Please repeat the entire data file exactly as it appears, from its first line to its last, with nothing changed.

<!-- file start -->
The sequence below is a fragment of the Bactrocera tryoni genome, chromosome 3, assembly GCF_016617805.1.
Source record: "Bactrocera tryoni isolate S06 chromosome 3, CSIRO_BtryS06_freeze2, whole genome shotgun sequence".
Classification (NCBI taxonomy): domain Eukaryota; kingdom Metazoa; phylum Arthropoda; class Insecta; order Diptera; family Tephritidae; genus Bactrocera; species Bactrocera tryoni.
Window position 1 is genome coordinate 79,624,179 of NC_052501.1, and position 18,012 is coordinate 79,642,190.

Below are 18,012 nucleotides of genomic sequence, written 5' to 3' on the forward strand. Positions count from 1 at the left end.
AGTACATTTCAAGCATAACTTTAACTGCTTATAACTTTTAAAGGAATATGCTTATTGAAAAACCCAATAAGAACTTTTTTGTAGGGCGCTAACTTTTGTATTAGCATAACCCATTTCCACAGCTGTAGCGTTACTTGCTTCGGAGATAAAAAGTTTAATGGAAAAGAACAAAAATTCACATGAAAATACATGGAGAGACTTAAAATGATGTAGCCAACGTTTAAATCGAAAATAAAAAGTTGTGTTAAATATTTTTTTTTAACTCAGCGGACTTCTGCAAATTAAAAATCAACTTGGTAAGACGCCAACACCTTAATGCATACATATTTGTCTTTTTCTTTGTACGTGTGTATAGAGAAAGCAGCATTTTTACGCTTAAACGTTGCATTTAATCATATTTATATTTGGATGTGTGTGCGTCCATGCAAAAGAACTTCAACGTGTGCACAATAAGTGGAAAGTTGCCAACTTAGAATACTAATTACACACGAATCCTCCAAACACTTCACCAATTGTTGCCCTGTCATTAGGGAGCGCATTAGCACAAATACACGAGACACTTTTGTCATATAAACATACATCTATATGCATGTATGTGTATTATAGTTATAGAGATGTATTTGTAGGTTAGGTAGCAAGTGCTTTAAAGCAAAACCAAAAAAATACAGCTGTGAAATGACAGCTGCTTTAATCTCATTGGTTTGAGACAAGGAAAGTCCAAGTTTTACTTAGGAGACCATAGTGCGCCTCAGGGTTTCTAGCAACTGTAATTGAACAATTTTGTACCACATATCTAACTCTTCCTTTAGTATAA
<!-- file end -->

The sequence below is a fragment of the Bactrocera tryoni genome, chromosome 3, assembly GCF_016617805.1.
Source record: "Bactrocera tryoni isolate S06 chromosome 3, CSIRO_BtryS06_freeze2, whole genome shotgun sequence".
Classification (NCBI taxonomy): domain Eukaryota; kingdom Metazoa; phylum Arthropoda; class Insecta; order Diptera; family Tephritidae; genus Bactrocera; species Bactrocera tryoni.
Window position 1 is genome coordinate 79,624,179 of NC_052501.1, and position 18,012 is coordinate 79,642,190.

Below are 18,012 nucleotides of genomic sequence, written 5' to 3' on the forward strand. Positions count from 1 at the left end.
AGTACATTTCAAGCATAACTTTAACTGCTTATAACTTTTAAAGGAATATGCTTATTGAAAAACCCAATAAGAACTTTTTTGTAGGGCGCTAACTTTTGTATTAGCATAACCCATTTCCACAGCTGTAGCGTTACTTGCTTCGGAGATAAAAAGTTTAATGGAAAAGAACAAAAATTCACATGAAAATACATGGAGAGACTTAAAATGATGTAGCCAACGTTTAAATCGAAAATAAAAAGTTGTGTTAAATATTTTTTTTTAACTCAGCGGACTTCTGCAAATTAAAAATCAACTTGGTAAGACGCCAACACCTTAATGCATACATATTTGTCTTTTTCTTTGTACGTGTGTATAGAGAAAGCAGCATTTTTACGCTTAAACGTTGCATTTAATCATATTTATATTTGGATGTGTGTGCGTCCATGCAAAAGAACTTCAACGTGTGCACAATAAGTGGAAAGTTGCCAACTTAGAATACTAATTACACACGAATCCTCCAAACACTTCACCAATTGTTGCCCTGTCATTAGGGAGCGCATTAGCACAAATACACGAGACACTTTTGTCATATAAACATACATCTATATGCATGTATGTGTATTATAGTTATAGAGATGTATTTGTAGGTTAGGTAGCAAGTGCTTTAAAGCAAAACCAAAAAAATACAGCTGTGAAATGACAGCTGCTTTAATCTCATTGGTTTGAGACAAGGAAAGTCCAAGTTTTACTTAGGAGACCATAGTGCGCCTCAGGGTTTCTAGCAACTGTAATTGAACAATTTTGTACCACATATCTAACTCTTCCTTTAGTATAA